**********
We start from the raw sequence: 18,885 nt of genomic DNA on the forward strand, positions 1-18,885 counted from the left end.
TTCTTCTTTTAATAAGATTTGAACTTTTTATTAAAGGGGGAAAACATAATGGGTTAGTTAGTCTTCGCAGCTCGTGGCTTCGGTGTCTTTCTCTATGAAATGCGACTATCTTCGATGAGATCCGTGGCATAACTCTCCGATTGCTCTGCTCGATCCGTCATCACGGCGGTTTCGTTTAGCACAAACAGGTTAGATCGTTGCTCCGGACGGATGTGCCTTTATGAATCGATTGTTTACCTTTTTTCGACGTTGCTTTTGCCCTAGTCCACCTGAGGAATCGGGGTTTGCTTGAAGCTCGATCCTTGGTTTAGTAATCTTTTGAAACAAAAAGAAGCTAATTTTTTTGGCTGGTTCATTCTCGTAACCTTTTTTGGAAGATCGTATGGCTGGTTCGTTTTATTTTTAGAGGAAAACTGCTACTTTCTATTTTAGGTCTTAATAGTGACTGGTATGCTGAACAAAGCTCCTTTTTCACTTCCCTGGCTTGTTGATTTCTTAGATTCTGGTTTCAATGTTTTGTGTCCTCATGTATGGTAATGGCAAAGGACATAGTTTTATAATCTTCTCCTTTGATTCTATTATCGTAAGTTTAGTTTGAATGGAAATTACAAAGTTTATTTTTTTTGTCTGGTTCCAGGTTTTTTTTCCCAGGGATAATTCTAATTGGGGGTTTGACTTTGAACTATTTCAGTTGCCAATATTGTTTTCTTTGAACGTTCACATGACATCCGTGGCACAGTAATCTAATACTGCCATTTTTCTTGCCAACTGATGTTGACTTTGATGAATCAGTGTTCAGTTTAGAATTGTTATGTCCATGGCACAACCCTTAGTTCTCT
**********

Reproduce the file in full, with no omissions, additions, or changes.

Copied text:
We start from the raw sequence: 18,885 nt of genomic DNA on the forward strand, positions 1-18,885 counted from the left end.
TTCTTCTTTTAATAAGATTTGAACTTTTTATTAAAGGGGGAAAACATAATGGGTTAGTTAGTCTTCGCAGCTCGTGGCTTCGGTGTCTTTCTCTATGAAATGCGACTATCTTCGATGAGATCCGTGGCATAACTCTCCGATTGCTCTGCTCGATCCGTCATCACGGCGGTTTCGTTTAGCACAAACAGGTTAGATCGTTGCTCCGGACGGATGTGCCTTTATGAATCGATTGTTTACCTTTTTTCGACGTTGCTTTTGCCCTAGTCCACCTGAGGAATCGGGGTTTGCTTGAAGCTCGATCCTTGGTTTAGTAATCTTTTGAAACAAAAAGAAGCTAATTTTTTTGGCTGGTTCATTCTCGTAACCTTTTTTGGAAGATCGTATGGCTGGTTCGTTTTATTTTTAGAGGAAAACTGCTACTTTCTATTTTAGGTCTTAATAGTGACTGGTATGCTGAACAAAGCTCCTTTTTCACTTCCCTGGCTTGTTGATTTCTTAGATTCTGGTTTCAATGTTTTGTGTCCTCATGTATGGTAATGGCAAAGGACATAGTTTTATAATCTTCTCCTTTGATTCTATTATCGTAAGTTTAGTTTGAATGGAAATTACAAAGTTTATTTTTTTTGTCTGGTTCCAGGTTTTTTTTCCCAGGGATAATTCTAATTGGGGGTTTGACTTTGAACTATTTCAGTTGCCAATATTGTTTTCTTTGAACGTTCACATGACATCCGTGGCACAGTAATCTAATACTGCCATTTTTCTTGCCAACTGATGTTGACTTTGATGAATCAGTGTTCAGTTTAGAATTGTTATGTCCATGGCACAACCCTTAGTTCTCT